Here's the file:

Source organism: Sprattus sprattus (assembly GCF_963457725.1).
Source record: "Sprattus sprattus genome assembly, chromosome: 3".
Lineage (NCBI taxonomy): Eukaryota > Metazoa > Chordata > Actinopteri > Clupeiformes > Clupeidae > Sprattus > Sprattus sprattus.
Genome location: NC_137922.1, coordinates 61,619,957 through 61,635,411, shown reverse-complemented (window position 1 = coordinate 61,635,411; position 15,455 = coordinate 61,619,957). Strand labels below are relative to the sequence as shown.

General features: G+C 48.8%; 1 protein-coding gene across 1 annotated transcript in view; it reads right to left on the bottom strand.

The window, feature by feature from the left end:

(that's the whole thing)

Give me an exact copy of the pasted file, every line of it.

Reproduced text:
Source organism: Sprattus sprattus (assembly GCF_963457725.1).
Source record: "Sprattus sprattus genome assembly, chromosome: 3".
Lineage (NCBI taxonomy): Eukaryota > Metazoa > Chordata > Actinopteri > Clupeiformes > Clupeidae > Sprattus > Sprattus sprattus.
Genome location: NC_137922.1, coordinates 61,619,957 through 61,635,411, shown reverse-complemented (window position 1 = coordinate 61,635,411; position 15,455 = coordinate 61,619,957). Strand labels below are relative to the sequence as shown.

General features: G+C 48.8%; 1 protein-coding gene across 1 annotated transcript in view; it reads right to left on the bottom strand.

The window, feature by feature from the left end: